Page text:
Body Armor

How does body armor work?

When a bullet or projectile strikes the body armor, it is caught in a web of high performance fibers that are layered and stitched to exceed certain bullet resistant specifications. The engaged fibers absorb and disperse the impact energy that is transmitted to the vest from the bullet, causing the bullet to deform or "mushroom". Additional energy is absorbed by each successive layer of material in the vest, until such time as the bullet has been stopped. Because the fibers work together in both the individual layer and with other layers of material in the vest, a large area of the garment becomes involved in preventing the bullet from penetrating. Even though the bullet may not penetrate through the body armor, there is still a possibility that the person wearing the body armor may receive injuries to their internal organs. These injuries are a result of blunt trauma force. The body armor provides some protection against these, but it is impossible to prevent it completely especially since it is soft body armor. The reason there are blunt trauma injuries to a person that has been struck by a bullet while wearing body armor is because when the bullet or projectile strikes the vest, there is some initial backward movement by the vest. That means, the bullet does not come to a complete stop upon initial impact yet it comes to stop after a short distance of still going inward towards the body of the person wearing the body armor. When the bullet strikes the body armor, the body armor moves backwards into the body of the wearer creating a force and the body absorbs some of the force and then acts a barrier to stop the backward movement of the vest. The absorption of the force can cause injuries to the wearer. Those injuries could include anything from bruising to major internal damage that could lead to death. While the number one priority of body armor is to prevent the bullet from penetrating, it is still very important for the body armor to prevent blunt trauma.In regards to hard armor versus soft armor, each type has its own strengths and weaknesses. Hard body armor is made of steel, ceramic or other similar, inflexible materials. Soft body armor is made from Kevlar, Spectra, or similar fabric-like ballistic material. Hard body armor is much stronger than soft body armor - only hard armor is capable of defeating rifle caliber ammunition and some types of armor-piercing ammunition. However, hard armor is typically heavier and is only capable of covering just the vital areas of a person - the heart and lungs, usually.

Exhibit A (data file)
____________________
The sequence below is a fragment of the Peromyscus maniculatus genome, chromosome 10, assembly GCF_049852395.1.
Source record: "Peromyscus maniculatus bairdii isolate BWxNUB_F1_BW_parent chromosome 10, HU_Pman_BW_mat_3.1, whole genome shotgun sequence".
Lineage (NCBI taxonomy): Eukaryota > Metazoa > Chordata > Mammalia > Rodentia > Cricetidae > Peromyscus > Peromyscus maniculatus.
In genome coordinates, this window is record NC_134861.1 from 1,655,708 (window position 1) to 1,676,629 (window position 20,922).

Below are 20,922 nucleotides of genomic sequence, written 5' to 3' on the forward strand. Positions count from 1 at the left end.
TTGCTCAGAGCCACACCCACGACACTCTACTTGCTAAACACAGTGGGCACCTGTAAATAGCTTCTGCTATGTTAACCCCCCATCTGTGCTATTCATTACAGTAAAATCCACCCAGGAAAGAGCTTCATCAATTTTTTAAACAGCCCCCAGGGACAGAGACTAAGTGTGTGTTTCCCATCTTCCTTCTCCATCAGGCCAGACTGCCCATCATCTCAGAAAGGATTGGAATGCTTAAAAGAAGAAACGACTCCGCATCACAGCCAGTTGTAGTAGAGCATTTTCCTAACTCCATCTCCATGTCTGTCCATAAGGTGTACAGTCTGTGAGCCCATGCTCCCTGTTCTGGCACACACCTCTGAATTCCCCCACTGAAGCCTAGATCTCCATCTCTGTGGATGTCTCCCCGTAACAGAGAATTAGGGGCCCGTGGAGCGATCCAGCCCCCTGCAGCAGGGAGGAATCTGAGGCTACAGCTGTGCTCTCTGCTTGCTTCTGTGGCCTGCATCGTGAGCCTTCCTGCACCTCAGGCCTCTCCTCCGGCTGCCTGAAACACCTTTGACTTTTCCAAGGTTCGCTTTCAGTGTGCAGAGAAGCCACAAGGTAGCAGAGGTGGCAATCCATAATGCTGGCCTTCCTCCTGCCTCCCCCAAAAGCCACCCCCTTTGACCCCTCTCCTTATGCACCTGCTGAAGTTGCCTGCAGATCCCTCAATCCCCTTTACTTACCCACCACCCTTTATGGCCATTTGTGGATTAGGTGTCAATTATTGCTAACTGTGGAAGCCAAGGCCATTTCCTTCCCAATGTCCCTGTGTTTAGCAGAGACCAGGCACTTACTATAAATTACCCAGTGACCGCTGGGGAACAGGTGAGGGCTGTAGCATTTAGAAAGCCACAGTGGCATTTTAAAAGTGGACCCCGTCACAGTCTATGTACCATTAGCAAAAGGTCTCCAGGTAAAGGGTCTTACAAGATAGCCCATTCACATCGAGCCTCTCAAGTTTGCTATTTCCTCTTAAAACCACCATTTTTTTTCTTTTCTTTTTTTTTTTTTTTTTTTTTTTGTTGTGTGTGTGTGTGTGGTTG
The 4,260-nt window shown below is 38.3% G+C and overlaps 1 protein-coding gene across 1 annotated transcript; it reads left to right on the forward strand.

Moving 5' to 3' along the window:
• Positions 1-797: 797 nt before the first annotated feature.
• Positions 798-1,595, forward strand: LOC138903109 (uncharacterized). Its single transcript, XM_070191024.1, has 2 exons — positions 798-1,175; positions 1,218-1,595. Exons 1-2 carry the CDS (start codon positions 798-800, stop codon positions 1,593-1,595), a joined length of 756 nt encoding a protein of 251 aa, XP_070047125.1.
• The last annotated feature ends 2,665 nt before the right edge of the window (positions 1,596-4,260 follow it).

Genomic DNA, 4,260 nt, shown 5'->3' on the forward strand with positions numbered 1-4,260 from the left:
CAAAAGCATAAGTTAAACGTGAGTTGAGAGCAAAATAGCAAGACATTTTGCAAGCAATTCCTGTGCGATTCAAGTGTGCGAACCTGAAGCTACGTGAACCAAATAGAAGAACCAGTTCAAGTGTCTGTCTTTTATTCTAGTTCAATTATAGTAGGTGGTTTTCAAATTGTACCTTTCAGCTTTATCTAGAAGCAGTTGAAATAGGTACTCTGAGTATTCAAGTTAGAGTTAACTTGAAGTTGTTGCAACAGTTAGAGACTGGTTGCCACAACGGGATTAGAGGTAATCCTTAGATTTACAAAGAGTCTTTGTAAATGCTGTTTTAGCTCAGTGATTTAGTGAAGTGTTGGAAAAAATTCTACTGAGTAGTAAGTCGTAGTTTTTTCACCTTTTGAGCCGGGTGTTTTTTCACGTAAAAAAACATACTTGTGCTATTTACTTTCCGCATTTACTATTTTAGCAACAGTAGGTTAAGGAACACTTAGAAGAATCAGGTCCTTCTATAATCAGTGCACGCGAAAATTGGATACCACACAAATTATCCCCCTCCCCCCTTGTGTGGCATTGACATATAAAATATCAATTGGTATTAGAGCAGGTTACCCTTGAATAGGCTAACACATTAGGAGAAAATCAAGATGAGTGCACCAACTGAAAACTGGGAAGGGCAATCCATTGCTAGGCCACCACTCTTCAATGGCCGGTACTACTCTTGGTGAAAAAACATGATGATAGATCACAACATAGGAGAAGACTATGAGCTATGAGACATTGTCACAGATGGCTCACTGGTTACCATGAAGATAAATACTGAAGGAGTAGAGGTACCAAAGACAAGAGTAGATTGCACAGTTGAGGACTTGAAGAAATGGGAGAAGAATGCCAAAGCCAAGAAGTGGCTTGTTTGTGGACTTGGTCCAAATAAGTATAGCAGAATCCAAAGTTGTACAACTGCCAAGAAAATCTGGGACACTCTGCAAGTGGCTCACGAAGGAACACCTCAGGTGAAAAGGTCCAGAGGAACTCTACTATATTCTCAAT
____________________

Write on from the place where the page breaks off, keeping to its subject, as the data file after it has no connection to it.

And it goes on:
What is the difference between NIJ 0101.04 and NIJ 0101.06?
  • Total number of shots for soft armor: NIJ 0101.04 (Interim 2005) = 48 shots / 24 each cal. NIJ 0101.06 (NIJ 06) = 144 shots / 72 each cal.
  • Number of shots new armors: NIJ 0101.04 (Interim 2005)= 48 shots / 24 each cal. NIJ 0101.06 (NIJ 06) = 72 shots / 48 each cal.
  • Number of shots artificially aged armors: NIJ 0101.04 (Interim 2005) = none.  NIJ 0101.06 (NIJ 06) = 48 shots / 24 each cal
  • Total number of BFS measurements: NIJ 0101.04 (Interim 2005) = 16 BFS / 8 each cal. NIJ 0101.06 (NIJ 06) = 48 shots / 24 each cal.
  • Wert conditioning of armors:  NIJ 0101.04 (Interim 2005) = 6 minutes / shower. NIJ 0101.06 (NIJ 06) = 30 minutes complete submersion
  • Number of test samples per NIJ Level/Gender: NIJ 0101.04 (Interim 2005) = 6 complete armors. NIJ 0101.06 (NIJ 06) = 28 complete armors